Paste (magazine) - "[The band] hasn't lost its touch for rolling out the sort of quivering, purposely mismatched orchestrations its members have toyed with in associated projects....Like it did in 1999, American Football proves its ability to stand out in a sea of contemporaries and imitators, post-aughts emo revival or no."
Pitchfork (Website) - "LP2 stresses proficiency and immediacy....The production is bracingly bright and crisp compared to the overcast AMERICAN FOOTBALL, hitting like the first true fall chill after a muggy Indian summer."
Clash (magazine) - "[T]here's a wry feeling of introspection peppered through both the music and lyrics."
Audio Mixer: Jason Cupp.
Recording information: ARC, Omaha, NE (03/2016/04/2016); Shirk Studios, Chicago, IL (03/2016/04/2016).
Photographer: Chris Strong.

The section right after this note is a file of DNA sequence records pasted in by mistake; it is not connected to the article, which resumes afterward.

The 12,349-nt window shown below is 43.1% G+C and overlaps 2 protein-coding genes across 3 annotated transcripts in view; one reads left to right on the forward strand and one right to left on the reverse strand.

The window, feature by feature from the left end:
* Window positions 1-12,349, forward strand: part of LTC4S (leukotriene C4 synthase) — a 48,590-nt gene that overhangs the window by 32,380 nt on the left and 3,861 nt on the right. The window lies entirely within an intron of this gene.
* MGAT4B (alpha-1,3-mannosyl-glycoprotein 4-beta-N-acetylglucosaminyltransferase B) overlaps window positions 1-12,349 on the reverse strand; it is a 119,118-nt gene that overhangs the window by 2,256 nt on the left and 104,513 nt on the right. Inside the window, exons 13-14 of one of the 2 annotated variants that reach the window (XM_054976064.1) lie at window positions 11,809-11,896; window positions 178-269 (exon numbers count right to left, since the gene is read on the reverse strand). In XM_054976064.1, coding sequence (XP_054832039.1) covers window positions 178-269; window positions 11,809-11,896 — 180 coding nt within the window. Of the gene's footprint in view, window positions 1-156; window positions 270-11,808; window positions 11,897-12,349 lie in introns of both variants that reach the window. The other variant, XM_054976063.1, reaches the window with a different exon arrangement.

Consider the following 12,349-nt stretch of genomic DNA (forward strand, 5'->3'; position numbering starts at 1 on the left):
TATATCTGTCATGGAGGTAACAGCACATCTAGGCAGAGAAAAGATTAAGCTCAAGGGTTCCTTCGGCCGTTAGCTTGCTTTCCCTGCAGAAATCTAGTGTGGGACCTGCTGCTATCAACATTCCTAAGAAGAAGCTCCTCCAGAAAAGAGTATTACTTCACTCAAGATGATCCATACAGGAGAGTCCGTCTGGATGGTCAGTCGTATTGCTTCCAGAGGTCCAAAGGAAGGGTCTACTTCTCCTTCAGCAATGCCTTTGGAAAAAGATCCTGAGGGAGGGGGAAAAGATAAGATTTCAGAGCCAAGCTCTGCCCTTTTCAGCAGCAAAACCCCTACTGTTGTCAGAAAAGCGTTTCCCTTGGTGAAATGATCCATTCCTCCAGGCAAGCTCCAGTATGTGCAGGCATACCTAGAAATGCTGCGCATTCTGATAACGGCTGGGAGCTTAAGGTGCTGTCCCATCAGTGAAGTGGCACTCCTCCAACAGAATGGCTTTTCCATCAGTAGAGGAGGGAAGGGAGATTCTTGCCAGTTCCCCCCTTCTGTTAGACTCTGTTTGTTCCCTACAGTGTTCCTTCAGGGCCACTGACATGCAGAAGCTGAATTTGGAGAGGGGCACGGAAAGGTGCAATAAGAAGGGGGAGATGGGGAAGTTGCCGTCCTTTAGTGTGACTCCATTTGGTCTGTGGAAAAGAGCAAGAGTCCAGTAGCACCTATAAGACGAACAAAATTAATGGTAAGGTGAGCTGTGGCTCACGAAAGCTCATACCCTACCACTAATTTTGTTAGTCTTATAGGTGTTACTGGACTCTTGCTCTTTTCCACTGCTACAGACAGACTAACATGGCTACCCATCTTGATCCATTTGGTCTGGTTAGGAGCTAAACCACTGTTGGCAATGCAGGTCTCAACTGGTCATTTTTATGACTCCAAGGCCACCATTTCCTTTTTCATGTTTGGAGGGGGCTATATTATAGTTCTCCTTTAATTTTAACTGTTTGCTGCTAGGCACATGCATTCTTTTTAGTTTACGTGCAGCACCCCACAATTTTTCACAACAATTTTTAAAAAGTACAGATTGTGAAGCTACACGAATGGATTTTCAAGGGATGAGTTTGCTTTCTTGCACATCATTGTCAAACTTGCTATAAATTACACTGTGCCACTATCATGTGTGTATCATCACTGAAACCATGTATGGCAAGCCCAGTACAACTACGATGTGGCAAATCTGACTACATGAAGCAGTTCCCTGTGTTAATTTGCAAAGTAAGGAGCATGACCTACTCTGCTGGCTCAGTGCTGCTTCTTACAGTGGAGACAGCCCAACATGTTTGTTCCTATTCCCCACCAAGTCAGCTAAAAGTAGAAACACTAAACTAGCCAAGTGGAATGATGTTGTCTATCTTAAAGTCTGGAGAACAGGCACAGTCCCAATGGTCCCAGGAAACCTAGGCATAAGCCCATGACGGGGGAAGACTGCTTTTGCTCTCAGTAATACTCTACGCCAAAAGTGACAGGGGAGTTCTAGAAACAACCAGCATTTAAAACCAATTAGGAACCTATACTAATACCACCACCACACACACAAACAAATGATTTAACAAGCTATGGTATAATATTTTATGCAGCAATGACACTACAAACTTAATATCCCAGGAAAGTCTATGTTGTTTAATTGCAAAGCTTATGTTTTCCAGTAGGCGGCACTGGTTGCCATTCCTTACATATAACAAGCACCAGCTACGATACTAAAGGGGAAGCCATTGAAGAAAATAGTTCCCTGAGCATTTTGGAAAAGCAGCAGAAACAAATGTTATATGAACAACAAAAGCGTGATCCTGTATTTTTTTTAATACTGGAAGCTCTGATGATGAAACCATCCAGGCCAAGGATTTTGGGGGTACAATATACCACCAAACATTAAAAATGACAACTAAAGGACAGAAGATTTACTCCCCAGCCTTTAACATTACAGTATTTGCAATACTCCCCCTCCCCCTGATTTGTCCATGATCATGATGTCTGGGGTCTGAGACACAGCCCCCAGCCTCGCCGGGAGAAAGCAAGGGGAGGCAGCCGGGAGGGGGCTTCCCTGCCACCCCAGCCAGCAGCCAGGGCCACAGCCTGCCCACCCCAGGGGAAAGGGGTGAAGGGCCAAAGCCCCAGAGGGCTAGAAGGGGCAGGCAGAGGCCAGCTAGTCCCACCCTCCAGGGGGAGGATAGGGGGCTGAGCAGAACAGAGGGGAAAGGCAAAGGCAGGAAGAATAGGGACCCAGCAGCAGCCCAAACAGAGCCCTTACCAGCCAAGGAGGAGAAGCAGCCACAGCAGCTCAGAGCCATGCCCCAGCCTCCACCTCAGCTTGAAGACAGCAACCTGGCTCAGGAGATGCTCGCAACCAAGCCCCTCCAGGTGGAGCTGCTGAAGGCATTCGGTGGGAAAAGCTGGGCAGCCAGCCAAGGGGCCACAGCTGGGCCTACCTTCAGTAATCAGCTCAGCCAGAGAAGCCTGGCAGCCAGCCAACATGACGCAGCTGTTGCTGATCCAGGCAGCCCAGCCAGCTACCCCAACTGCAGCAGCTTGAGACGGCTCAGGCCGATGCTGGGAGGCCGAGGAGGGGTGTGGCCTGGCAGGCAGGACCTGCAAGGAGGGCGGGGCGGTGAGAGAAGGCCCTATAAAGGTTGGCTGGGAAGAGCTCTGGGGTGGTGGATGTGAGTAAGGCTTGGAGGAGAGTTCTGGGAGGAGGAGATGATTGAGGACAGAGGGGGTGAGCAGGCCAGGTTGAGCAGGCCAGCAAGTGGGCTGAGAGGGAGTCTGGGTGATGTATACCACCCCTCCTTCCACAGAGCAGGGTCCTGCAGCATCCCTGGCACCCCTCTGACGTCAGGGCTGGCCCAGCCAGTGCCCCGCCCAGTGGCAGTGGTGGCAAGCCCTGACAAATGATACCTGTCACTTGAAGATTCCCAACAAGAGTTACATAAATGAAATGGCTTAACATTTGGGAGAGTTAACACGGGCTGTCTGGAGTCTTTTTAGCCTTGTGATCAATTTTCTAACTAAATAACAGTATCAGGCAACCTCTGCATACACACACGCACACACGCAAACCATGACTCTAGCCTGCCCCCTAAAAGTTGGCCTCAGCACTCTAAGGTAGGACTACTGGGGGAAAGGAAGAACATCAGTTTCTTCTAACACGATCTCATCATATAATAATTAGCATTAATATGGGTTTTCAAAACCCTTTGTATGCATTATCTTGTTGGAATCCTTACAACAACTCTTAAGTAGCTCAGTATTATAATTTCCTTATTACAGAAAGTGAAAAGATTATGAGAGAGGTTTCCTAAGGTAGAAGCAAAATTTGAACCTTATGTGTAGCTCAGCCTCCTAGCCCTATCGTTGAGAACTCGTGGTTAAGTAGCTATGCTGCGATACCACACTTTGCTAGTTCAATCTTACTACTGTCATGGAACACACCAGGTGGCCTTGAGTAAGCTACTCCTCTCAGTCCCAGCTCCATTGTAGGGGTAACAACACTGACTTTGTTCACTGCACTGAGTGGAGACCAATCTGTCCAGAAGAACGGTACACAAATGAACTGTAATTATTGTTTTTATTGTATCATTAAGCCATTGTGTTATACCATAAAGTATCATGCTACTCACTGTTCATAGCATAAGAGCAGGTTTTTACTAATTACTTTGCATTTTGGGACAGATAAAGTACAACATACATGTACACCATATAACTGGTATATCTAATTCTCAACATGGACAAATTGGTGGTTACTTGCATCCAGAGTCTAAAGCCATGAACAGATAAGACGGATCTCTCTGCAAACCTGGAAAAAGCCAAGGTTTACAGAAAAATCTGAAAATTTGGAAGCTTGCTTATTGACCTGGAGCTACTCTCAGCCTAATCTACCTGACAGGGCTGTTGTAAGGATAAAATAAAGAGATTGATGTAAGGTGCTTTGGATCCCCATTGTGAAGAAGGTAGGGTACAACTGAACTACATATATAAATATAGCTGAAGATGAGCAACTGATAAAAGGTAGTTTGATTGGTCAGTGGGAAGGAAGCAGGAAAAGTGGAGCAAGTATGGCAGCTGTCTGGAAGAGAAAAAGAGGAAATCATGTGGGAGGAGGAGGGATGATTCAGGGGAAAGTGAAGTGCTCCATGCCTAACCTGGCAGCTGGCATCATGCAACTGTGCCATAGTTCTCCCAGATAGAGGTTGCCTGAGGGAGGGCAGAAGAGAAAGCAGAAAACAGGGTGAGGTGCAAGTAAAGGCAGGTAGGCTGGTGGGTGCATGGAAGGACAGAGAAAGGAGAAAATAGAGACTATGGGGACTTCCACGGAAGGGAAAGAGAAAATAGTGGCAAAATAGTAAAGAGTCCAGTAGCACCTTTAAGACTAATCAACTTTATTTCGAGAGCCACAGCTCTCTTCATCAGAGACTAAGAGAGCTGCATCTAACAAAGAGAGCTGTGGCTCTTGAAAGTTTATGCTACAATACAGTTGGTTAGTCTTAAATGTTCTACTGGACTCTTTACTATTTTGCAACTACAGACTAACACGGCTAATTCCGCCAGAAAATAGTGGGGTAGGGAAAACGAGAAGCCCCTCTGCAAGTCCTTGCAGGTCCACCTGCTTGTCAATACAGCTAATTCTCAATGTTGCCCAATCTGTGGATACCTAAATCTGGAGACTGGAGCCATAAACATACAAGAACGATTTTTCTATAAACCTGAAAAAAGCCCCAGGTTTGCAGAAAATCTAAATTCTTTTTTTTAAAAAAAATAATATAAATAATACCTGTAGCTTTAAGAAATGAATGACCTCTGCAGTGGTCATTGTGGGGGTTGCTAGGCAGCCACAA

Since American Football broke up soon after the release of their self-titled 1999 album, it felt like their one and only release was some kind of magical occurrence that existed at the point where math rock, post-rock, emo, and confessional singer/songwriter all coincided. In the years since, other bands came close to reaching the tender soft-focus heights that the band reached, but nobody ever managed to find the same blend of innocent technical proficiency and openhearted melodic grace that's both compelling and peaceful at its core. Even the projects headed up later by the band's own Mike Kinsella weren't able to fully recapture that elusive feeling. In 2014, the members of American Football reunited to play a series of shows around the world to all the people who had been touched so deeply by their album originally and over the many years since its release. It went so well that the band (the original trio of Mike Kinsella, Steve Holmes, and Steve Lamos plus Mike's brother Nate on bass) decided to return to the studio and make an album, which they again titled American Football. The first questions that come to mind before even spinning the record are something like: Have the years changed the band much? Did they embrace electronics or go acoustic or buy a bunch of fuzz pedals? The answers come during the first notes of the opening song, "Where Are We Now?" The band sounds pretty much like it did in the late '90s. The same crystalline guitar tones, the same interlocking arpeggios, the same kind of shifting time signatures, and the same plaintive vocals are all in place and continue throughout the entire album. It may be a little richer-sounding, less sparse and awkward at times, but mostly it feels like stepping into an audio time machine. The biggest difference is in the lyrics. Since the guys in the band have aged, started families, and experienced victories and losses over time, the album has a wisdom and weariness that the 1999 album couldn't have had. It's an inevitable tradeoff -- innocence for experience -- but the band doesn't wallow in it. There's a matter-of-factness about the new lyrical subject matter that is entirely fitting with the slightly more sophisticated, warmer, and more autumnal sound. Some might miss the more abstract appeal of the original AF album, but the way the band updates and slightly expands that approach makes this new album a resounding success that works on the sonic level, and maybe more importantly, a deep emotional level. ~ Tim Sendra